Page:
Saturday, June 6, 2009

Syntactic constituents

I recently saw a KFC ad that gave me pause: Mix it in your bucket. Why is "mix" highlighted? My guess is that their ad campaign consists of a number of similar slogans, with the initial verb highlighted. Okay, so why did this strike me as odd? Because "it in your bucket" isn't a constituent. A syntactic constituent is, narrowly, a group of words which is entirely and exhaustively dominated by a single node, i.e., there is some syntactic node which dominates all of and only that group of words. More practically the domination doesn't have to be exhaustive: we could certainly say that "mix it" is a constituent, even though the IP node also dominates "in your bucket". But "it in your bucket"? Not even close. The most general parsing of the sentences would be [mix it][in your bucket], and most narrowly would be [[mix [it]][in [your [bucket]]]]. There's no way to derive a constituent "it in your bucket".


Margrete Dyvik Cardona said...

While your account of the sentence's syntactic structure is interesting and appropriate, I don't see how the commentary is relevant for the example in question. I doubt very much that the design of slogans such as that one are meant to, or required to, reflect the syntactic structure of the sentence. It is also not uncommon in everyday speech to 'highlight' certain semantic elements, event when they're not a syntactic constituent. Example: "Should I scratch it with this pin? -No, POKE it with the pin."

Anonymous said...

I don't think you should comment on one of their slogans, guessing that their other slogans accentuate other verbs, until you've seen other slogans or ads. I think they highlight "mix" because they've been trying for so many years to get away from the "fried" in "Kentucky Fried Chicken," since frying anything has become a no-no in current nutrition dogma. This way they can shout about their grilled chicken, and still keep their original product in the consumer's mind by encouraging him/her to MIX the two together in their trademark bucket.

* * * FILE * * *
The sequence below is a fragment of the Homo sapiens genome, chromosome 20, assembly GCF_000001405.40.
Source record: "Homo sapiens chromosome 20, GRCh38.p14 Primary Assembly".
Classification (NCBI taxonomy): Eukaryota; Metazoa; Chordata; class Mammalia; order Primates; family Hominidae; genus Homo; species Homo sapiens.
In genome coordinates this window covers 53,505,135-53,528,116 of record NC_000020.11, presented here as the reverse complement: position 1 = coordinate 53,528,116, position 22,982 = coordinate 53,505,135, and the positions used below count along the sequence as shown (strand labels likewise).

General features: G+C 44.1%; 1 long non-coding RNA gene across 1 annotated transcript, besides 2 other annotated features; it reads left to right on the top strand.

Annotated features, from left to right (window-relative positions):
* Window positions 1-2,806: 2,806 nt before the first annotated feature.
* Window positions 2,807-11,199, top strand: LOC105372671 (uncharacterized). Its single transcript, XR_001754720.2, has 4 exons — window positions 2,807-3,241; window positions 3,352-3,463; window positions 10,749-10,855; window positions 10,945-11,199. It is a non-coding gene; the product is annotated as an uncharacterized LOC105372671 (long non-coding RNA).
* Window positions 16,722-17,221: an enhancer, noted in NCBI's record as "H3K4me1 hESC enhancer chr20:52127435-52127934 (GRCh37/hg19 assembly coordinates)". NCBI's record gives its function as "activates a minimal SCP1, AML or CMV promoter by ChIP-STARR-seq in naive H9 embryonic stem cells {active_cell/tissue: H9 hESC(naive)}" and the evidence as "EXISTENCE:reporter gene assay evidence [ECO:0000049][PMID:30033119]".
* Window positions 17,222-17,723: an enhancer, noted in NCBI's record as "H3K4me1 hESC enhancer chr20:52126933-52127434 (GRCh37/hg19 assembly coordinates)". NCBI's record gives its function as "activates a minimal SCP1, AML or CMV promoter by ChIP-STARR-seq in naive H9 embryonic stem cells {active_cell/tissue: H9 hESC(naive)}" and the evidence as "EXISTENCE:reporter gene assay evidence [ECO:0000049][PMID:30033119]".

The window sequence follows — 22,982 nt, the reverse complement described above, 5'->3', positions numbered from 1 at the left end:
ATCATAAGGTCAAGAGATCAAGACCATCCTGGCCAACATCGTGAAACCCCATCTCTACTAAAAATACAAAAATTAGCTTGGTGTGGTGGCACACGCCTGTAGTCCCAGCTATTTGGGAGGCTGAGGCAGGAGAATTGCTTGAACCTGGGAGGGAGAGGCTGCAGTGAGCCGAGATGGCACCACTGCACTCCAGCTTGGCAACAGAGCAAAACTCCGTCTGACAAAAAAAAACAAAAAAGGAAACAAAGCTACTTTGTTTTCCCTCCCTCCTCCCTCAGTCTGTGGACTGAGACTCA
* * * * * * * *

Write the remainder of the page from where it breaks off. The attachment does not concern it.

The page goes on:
Steve Politzer-Ahles said...

Like Margrete says, I think your first intuition is right--"mix" is probably highlighted because it's meant to be contrasted with some other verbs. "Mix it in your bucket", "eat it in your bucket", "squish it in your bucket", etc. You could even say them out loud and add stress on each of the verbs.

Circeus said...

I think this is a "virtual" oddity. I'm not clear why the mere fact that this is an imperative instead of a statement should cause the structure to change:
[[you][mix]][[it][in your bucket]]

Although one could arguably move the limit from between "mix" and "it" to after "it", "mix" and "it" are still obviously separate elements in the sentence, so why should that mysteriously change when it goes to imperative? (unless of course I'm misunderstanding your sense of "constituent")